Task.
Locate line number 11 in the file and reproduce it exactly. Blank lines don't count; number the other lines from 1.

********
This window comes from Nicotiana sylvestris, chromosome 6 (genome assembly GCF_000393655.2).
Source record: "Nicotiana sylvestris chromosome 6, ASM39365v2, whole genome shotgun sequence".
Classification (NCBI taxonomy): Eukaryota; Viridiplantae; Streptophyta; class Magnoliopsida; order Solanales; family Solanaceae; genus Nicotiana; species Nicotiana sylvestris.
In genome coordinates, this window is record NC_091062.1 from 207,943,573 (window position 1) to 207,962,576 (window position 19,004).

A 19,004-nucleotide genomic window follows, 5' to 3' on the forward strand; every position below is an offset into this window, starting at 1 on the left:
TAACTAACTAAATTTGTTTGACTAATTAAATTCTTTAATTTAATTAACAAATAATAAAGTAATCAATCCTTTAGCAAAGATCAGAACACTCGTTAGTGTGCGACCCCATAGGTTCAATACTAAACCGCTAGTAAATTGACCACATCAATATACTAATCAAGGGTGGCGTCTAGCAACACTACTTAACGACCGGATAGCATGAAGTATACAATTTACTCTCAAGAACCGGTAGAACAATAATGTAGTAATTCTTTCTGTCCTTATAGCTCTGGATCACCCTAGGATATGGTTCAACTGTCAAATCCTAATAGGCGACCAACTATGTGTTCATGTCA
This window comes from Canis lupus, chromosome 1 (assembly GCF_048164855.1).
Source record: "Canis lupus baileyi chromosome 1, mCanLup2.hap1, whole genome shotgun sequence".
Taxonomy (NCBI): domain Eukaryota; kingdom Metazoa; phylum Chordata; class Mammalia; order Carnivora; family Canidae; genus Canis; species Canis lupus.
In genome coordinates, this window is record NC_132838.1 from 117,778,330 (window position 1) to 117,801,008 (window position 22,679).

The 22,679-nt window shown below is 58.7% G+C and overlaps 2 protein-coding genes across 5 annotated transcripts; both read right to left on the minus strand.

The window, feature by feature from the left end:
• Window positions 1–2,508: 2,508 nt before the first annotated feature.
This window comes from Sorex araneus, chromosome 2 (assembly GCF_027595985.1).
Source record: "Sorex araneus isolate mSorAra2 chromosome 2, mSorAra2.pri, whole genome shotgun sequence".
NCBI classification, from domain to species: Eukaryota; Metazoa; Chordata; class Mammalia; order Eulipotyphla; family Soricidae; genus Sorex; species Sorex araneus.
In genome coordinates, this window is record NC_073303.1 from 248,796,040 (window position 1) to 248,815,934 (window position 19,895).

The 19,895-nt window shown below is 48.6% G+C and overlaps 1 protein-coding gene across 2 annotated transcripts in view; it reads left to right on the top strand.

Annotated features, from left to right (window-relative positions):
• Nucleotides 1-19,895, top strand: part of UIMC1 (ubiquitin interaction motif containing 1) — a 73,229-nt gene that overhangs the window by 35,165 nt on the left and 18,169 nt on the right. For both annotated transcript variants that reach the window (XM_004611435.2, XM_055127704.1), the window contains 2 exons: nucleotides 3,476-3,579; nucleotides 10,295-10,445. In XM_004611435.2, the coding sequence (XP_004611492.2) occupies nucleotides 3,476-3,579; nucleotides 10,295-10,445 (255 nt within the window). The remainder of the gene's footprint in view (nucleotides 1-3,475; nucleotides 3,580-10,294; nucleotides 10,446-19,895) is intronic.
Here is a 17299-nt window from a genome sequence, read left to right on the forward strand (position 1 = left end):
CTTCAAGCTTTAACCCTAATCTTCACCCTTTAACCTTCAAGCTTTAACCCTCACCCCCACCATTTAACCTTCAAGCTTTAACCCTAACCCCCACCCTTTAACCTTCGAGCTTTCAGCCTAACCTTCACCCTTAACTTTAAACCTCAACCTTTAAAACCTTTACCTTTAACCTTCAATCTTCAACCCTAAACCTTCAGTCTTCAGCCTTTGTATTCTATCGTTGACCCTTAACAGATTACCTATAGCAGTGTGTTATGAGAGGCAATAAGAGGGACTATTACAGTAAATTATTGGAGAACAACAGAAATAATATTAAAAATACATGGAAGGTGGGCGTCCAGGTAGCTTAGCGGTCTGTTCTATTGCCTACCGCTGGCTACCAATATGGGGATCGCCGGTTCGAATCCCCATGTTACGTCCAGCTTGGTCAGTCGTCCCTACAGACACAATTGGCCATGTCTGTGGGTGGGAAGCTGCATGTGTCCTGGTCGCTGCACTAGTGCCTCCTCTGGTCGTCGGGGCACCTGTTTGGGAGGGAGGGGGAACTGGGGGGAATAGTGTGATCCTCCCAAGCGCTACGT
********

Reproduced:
The 22,679-nt window shown below is 58.7% G+C and overlaps 2 protein-coding genes across 5 annotated transcripts; both read right to left on the minus strand.